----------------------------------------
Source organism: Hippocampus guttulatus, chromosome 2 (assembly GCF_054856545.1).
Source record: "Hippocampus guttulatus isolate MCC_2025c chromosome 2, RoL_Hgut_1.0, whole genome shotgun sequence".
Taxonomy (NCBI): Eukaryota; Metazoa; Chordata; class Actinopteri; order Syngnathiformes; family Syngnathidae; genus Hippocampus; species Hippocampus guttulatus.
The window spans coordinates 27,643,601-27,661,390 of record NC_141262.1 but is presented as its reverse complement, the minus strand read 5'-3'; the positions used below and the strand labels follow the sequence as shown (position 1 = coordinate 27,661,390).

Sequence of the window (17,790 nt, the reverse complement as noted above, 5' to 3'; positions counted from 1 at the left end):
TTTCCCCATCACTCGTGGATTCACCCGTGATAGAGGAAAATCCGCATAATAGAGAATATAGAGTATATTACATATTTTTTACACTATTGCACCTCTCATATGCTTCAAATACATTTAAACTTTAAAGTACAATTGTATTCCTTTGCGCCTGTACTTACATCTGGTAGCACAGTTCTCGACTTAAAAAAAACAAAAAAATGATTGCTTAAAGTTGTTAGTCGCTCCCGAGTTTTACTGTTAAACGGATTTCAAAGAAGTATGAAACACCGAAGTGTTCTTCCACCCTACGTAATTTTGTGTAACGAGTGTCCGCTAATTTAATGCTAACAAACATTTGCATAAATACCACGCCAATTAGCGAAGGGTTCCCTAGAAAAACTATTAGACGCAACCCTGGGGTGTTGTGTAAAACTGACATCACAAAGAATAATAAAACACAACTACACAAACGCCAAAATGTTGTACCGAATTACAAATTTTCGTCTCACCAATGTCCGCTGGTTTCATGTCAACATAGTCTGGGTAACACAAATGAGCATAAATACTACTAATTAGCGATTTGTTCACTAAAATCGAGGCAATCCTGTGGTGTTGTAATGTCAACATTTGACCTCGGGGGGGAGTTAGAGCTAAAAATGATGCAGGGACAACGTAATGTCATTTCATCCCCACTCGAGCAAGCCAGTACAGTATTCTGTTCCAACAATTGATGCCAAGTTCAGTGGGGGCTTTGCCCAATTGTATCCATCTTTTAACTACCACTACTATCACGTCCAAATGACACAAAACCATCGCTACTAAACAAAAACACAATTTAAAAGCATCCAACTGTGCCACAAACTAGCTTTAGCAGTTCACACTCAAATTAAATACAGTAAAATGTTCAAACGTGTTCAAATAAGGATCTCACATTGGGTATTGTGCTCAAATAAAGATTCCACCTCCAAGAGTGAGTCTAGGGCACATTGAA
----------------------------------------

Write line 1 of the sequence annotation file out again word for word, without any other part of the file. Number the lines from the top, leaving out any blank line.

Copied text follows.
Source organism: Hippocampus guttulatus, chromosome 2 (assembly GCF_054856545.1).